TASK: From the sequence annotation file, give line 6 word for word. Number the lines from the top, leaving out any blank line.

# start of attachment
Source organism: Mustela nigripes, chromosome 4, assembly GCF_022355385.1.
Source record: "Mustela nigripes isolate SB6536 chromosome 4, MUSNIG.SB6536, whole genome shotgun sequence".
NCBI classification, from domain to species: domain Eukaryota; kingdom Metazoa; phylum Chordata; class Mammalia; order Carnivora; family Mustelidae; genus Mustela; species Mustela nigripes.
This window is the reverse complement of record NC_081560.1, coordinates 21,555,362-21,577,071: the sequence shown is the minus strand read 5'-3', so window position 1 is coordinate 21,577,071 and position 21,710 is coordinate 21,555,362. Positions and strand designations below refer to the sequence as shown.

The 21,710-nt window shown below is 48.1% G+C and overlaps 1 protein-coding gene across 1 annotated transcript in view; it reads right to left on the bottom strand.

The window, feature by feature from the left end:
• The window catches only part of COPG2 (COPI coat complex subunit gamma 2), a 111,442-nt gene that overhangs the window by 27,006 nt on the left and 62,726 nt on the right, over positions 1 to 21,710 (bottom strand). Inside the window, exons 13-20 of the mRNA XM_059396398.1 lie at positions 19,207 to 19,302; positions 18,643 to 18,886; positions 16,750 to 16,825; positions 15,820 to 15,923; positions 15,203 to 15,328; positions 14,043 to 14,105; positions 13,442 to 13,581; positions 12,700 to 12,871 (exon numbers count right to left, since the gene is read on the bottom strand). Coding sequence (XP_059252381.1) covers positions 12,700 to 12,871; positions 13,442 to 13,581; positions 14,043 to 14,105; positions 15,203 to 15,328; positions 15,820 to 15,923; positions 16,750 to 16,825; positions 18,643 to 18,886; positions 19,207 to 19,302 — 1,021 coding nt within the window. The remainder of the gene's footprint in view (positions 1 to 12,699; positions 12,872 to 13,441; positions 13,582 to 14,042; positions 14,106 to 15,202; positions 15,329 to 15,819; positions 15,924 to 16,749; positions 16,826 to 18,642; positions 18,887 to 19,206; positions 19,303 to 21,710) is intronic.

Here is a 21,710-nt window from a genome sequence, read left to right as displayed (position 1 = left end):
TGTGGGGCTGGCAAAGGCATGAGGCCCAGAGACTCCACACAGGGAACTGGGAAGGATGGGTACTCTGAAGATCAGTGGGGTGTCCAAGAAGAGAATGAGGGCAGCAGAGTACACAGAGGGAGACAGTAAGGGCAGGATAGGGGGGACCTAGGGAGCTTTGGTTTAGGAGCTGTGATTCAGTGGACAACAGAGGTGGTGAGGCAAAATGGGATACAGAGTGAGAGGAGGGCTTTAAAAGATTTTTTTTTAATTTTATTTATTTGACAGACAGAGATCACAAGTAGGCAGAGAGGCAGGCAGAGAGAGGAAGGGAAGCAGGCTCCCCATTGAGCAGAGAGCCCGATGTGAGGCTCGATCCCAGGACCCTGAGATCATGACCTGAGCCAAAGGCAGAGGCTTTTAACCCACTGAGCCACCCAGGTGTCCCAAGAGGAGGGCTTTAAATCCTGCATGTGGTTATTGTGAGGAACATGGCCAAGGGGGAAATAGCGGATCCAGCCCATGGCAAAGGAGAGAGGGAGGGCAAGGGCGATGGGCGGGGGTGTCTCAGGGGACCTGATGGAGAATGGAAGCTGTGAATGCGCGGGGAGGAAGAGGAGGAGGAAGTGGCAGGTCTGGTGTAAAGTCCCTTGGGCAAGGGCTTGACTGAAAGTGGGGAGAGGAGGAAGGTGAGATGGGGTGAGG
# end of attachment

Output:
The window, feature by feature from the left end: